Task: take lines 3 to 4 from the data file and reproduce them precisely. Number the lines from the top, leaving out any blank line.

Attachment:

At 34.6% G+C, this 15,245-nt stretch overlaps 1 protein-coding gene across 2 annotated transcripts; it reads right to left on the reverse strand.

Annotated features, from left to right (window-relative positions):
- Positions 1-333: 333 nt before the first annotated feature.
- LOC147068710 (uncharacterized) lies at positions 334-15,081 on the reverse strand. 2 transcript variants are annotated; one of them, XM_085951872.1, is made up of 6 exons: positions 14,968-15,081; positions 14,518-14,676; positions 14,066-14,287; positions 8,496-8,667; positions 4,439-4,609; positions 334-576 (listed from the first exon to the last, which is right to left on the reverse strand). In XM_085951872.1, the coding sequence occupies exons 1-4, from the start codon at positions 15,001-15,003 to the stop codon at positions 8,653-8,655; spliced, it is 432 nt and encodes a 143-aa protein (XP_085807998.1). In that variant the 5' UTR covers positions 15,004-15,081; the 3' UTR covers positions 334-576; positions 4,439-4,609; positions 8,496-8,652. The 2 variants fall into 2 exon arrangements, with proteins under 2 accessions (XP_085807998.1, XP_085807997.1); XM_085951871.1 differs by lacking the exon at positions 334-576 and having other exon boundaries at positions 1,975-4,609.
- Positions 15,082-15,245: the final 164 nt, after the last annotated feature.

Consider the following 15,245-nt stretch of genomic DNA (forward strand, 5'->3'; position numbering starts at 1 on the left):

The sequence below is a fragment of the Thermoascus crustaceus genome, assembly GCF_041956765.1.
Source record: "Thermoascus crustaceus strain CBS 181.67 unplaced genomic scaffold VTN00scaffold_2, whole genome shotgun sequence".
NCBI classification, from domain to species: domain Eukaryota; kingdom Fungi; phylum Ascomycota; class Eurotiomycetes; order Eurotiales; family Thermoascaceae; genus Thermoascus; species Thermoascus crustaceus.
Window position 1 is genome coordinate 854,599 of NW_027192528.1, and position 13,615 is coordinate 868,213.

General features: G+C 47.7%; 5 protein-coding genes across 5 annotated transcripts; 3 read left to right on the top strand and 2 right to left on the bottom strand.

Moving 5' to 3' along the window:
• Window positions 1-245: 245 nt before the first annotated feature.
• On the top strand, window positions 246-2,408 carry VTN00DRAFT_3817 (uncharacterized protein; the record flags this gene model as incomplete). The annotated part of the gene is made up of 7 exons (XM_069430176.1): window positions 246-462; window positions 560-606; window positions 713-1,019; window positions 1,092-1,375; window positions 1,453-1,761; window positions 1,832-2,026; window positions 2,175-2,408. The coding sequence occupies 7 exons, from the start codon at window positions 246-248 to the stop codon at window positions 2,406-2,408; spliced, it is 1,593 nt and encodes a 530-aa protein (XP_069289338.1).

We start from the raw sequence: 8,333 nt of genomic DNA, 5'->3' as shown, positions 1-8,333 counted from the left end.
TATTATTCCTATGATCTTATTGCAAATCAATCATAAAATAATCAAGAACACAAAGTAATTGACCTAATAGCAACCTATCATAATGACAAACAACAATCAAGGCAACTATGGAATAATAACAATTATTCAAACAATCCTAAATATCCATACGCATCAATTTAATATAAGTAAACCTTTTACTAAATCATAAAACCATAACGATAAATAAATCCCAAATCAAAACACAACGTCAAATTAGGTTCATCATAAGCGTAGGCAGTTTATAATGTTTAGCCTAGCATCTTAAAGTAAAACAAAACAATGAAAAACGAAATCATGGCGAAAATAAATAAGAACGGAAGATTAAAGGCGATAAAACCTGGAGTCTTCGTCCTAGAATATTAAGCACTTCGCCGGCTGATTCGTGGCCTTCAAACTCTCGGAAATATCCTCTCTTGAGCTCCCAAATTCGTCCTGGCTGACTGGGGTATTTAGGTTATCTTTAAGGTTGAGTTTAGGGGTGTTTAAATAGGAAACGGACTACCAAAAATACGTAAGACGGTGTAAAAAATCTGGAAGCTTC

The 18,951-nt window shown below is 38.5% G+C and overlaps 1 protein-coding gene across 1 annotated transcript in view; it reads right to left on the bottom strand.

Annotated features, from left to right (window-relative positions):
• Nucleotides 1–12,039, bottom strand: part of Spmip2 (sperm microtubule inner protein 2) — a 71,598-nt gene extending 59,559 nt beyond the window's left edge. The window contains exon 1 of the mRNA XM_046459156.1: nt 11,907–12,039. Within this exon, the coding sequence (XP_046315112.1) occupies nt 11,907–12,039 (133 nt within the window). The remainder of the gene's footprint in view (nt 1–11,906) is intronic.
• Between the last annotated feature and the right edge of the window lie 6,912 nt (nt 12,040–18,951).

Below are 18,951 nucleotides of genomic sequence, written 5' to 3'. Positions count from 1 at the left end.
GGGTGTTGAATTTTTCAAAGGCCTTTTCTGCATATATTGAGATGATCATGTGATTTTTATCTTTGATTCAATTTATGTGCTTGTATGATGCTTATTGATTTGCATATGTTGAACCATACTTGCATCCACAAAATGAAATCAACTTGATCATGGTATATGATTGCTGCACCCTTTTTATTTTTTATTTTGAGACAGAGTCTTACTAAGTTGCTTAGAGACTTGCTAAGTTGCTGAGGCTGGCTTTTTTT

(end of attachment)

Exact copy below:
- Positions 1-333: 333 nt before the first annotated feature.
- LOC147068710 (uncharacterized) lies at positions 334-15,081 on the reverse strand. 2 transcript variants are annotated; one of them, XM_085951872.1, is made up of 6 exons: positions 14,968-15,081; positions 14,518-14,676; positions 14,066-14,287; positions 8,496-8,667; positions 4,439-4,609; positions 334-576 (listed from the first exon to the last, which is right to left on the reverse strand). In XM_085951872.1, the coding sequence occupies exons 1-4, from the start codon at positions 15,001-15,003 to the stop codon at positions 8,653-8,655; spliced, it is 432 nt and encodes a 143-aa protein (XP_085807998.1). In that variant the 5' UTR covers positions 15,004-15,081; the 3' UTR covers positions 334-576; positions 4,439-4,609; positions 8,496-8,652. The 2 variants fall into 2 exon arrangements, with proteins under 2 accessions (XP_085807998.1, XP_085807997.1); XM_085951871.1 differs by lacking the exon at positions 334-576 and having other exon boundaries at positions 1,975-4,609.